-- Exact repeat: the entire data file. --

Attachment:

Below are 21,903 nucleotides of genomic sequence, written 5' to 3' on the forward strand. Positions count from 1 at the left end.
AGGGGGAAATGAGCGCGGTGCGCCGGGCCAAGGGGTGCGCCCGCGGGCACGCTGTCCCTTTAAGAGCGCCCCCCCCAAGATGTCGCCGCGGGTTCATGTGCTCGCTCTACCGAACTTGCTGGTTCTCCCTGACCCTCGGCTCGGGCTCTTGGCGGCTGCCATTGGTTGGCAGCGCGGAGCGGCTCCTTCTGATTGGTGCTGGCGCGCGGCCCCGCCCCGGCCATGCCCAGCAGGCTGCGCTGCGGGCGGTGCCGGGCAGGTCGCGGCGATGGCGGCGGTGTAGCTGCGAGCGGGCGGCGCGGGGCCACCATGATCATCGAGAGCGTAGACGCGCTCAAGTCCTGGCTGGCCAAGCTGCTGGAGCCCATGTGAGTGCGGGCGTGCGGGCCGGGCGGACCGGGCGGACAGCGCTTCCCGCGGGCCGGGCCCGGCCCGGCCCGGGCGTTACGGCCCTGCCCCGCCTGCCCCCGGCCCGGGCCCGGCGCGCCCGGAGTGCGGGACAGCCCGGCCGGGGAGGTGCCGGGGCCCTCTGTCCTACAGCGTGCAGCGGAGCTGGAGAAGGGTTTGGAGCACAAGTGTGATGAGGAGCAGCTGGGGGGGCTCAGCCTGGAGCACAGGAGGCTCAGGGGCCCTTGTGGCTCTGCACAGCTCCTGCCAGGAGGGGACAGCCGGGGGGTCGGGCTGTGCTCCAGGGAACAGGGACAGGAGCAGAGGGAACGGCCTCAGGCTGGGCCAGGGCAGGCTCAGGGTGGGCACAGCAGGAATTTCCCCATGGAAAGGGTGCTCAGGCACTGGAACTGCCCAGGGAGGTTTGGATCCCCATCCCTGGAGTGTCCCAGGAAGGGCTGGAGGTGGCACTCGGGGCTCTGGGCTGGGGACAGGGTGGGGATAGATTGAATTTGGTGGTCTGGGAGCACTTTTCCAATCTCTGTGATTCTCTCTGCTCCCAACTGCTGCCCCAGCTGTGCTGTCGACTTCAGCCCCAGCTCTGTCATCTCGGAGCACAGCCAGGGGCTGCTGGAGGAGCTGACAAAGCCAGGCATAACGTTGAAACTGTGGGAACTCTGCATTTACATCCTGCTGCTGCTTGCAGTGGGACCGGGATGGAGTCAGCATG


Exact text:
Below are 21,903 nucleotides of genomic sequence, written 5' to 3' on the forward strand. Positions count from 1 at the left end.
AGGGGGAAATGAGCGCGGTGCGCCGGGCCAAGGGGTGCGCCCGCGGGCACGCTGTCCCTTTAAGAGCGCCCCCCCCAAGATGTCGCCGCGGGTTCATGTGCTCGCTCTACCGAACTTGCTGGTTCTCCCTGACCCTCGGCTCGGGCTCTTGGCGGCTGCCATTGGTTGGCAGCGCGGAGCGGCTCCTTCTGATTGGTGCTGGCGCGCGGCCCCGCCCCGGCCATGCCCAGCAGGCTGCGCTGCGGGCGGTGCCGGGCAGGTCGCGGCGATGGCGGCGGTGTAGCTGCGAGCGGGCGGCGCGGGGCCACCATGATCATCGAGAGCGTAGACGCGCTCAAGTCCTGGCTGGCCAAGCTGCTGGAGCCCATGTGAGTGCGGGCGTGCGGGCCGGGCGGACCGGGCGGACAGCGCTTCCCGCGGGCCGGGCCCGGCCCGGCCCGGGCGTTACGGCCCTGCCCCGCCTGCCCCCGGCCCGGGCCCGGCGCGCCCGGAGTGCGGGACAGCCCGGCCGGGGAGGTGCCGGGGCCCTCTGTCCTACAGCGTGCAGCGGAGCTGGAGAAGGGTTTGGAGCACAAGTGTGATGAGGAGCAGCTGGGGGGGCTCAGCCTGGAGCACAGGAGGCTCAGGGGCCCTTGTGGCTCTGCACAGCTCCTGCCAGGAGGGGACAGCCGGGGGGTCGGGCTGTGCTCCAGGGAACAGGGACAGGAGCAGAGGGAACGGCCTCAGGCTGGGCCAGGGCAGGCTCAGGGTGGGCACAGCAGGAATTTCCCCATGGAAAGGGTGCTCAGGCACTGGAACTGCCCAGGGAGGTTTGGATCCCCATCCCTGGAGTGTCCCAGGAAGGGCTGGAGGTGGCACTCGGGGCTCTGGGCTGGGGACAGGGTGGGGATAGATTGAATTTGGTGGTCTGGGAGCACTTTTCCAATCTCTGTGATTCTCTCTGCTCCCAACTGCTGCCCCAGCTGTGCTGTCGACTTCAGCCCCAGCTCTGTCATCTCGGAGCACAGCCAGGGGCTGCTGGAGGAGCTGACAAAGCCAGGCATAACGTTGAAACTGTGGGAACTCTGCATTTACATCCTGCTGCTGCTTGCAGTGGGACCGGGATGGAGTCAGCATG